Reopen question on ECRL project

The ECRL project would be underutilised and heavily subsidised, which will force future generations to bear the cost


THE government has the opportunity to revisit its decision on the East Coast Rail Link (ECRL) project and ensure that the money raised via second Samurai bond issuance is put to good use, said economist Prof Dr Jomo Kwame Sundaram (picture; left).

“I think we now have a huge opportunity to reopen the whole question. I do believe this is the time when we should not commit (by) ourselves. It is not a trivial amount.

“I am sure China’s President Xi Jinping will not want to be associated with any type of corruption, which indirectly will tarnish the reputation of Belt Road Initiatives,” he said after a public forum held by the Institute for Democracy and Economic Affairs (IDEAS) in Kuala Lumpur yesterday.

“All of my position (against ECRL) in the past is based on public information,” he said, stressing the testimony of 1Malaysia Development Bhd’s key witness, Datuk Amhari Efendi Nazaruddin on ECRL, should initiate for more reviews on the matter.

The economist also claimed that the ECRL project would be underutilised and heavily subsidised, which will force future generations to bear the cost.

“I am optimistic that Malaysia will approach the Chinese government with this new information which is now publicly available,” he added.

The multibillion ECRL project is now estimated to be at RM44 billion, much lower than the previous RM66 billion price tag after a series of negotiations with China.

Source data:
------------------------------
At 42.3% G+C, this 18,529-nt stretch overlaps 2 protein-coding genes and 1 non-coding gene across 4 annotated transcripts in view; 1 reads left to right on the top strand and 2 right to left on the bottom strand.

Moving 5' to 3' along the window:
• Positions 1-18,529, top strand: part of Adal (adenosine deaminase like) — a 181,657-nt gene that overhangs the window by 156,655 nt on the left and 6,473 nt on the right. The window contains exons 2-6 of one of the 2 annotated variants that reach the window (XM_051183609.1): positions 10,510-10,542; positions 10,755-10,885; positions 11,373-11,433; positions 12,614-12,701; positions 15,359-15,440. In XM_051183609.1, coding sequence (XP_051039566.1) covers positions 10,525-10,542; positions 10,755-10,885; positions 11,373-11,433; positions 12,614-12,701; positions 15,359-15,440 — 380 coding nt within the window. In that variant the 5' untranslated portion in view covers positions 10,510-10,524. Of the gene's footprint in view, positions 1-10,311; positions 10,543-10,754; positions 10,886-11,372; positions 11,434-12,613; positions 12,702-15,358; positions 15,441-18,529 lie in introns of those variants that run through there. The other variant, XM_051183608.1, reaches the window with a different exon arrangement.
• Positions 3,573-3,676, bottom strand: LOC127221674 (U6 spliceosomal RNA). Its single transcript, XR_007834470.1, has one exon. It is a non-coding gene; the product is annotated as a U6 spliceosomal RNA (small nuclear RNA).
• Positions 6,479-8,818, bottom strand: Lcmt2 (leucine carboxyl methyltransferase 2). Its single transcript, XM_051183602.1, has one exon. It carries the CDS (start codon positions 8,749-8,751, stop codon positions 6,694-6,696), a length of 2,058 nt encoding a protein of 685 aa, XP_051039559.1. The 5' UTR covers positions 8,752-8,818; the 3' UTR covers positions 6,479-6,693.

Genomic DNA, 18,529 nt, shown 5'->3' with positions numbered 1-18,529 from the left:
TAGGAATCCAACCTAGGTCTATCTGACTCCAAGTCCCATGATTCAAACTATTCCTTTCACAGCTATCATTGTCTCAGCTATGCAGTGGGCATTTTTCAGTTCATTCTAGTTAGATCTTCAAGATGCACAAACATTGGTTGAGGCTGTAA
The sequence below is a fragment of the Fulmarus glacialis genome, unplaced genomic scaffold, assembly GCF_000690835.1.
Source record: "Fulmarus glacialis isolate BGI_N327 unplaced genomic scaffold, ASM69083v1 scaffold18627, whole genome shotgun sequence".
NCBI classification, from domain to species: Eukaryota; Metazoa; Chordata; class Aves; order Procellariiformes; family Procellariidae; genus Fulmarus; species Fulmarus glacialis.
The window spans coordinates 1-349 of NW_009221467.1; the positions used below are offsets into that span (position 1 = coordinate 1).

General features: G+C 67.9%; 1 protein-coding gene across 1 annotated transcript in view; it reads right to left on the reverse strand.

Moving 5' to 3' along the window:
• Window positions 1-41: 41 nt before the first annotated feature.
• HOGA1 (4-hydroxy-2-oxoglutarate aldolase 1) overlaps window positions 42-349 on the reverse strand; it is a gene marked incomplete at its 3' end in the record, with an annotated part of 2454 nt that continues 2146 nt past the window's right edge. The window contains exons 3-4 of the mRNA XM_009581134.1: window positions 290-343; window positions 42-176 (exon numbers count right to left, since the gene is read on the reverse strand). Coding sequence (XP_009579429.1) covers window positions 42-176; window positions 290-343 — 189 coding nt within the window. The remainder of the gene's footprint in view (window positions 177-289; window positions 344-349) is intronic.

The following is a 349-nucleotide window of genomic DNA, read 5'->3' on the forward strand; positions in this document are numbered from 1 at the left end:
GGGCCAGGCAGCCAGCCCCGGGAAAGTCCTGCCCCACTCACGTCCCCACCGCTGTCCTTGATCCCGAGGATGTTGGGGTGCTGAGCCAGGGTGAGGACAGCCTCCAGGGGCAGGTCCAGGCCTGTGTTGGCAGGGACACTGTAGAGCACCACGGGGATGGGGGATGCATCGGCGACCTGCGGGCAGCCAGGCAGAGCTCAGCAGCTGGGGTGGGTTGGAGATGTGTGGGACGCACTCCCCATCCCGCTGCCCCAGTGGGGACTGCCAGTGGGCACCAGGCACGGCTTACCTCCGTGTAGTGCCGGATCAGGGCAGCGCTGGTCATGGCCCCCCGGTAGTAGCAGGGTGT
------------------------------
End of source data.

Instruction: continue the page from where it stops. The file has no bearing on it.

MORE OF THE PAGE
Meanwhile, on the issuance of second Samurai bond, Jomo highlighted that Japan historically is well known for offering low interest-rate loans.

“Borrowing from Japan may be the best choice now, but we need to ask ourselves — what are we borrowing for? We should also be very pragmatic on other alternative (funding) resources and choose wisely,” he said.

Malaysia issued the first Samurai bond in March this year, worth ¥200 billion (RM7.77 billion) with an interest rate of 0.63% and 10-year maturity period.

Early this month, Prime Minister Tun Dr Mahathir Mohamad said Japan has offered an interest rate of 0.5% for the second bond issuance and the amount raised would be higher than the first issuance.

Separately, Jomo believes Malaysia has a vast potential and opportunity to promote renewable energy (RE) such as photovoltaic solar panels and palm oil-based biodiesel.

He added that a strong political will is needed to indicate the government’s seriousness in utilising RE production.

“Currently, Malaysia is the single- largest source of imported solar panels to the US. “In Europe, cars are running on biodiesel, and here in Malaysia, we are debating about whether or not we can go further. The political will has to be there. We have to make a determined switch to promoting palm oil-based biodiesel,” he said.

Early this month, Energy, Science, Technology, Environment and Climate Change Minister Yeo Bee Yin highlighted that Malaysia needs a total investment of RM33 billion in order to achieve its target of 20% electricity generation from RE sources by 2025.

To date, the government has launched several initiatives to incentivise the growth of RE via Green Technology Financing Scheme, Green Investment Tax Allowance and Green Income Tax Exemption.

On the upcoming budget, IDEAS has proposed several wish lists for the upcoming Budget 2020, including the introduction of capital gain tax and gradual government-linked companies’ stake divestment by the government.

“This high government presence creates concerns over competition and the lack of liquidity in Malaysia’s capital markets,” said IDEAS research and development director Laurence Todd.

Other suggestions include employee equity scheme and new living wage tax incentives, under which employers are incentivised — but not required — to increase wages up to a new monthly living wage of RM2,500 per employee.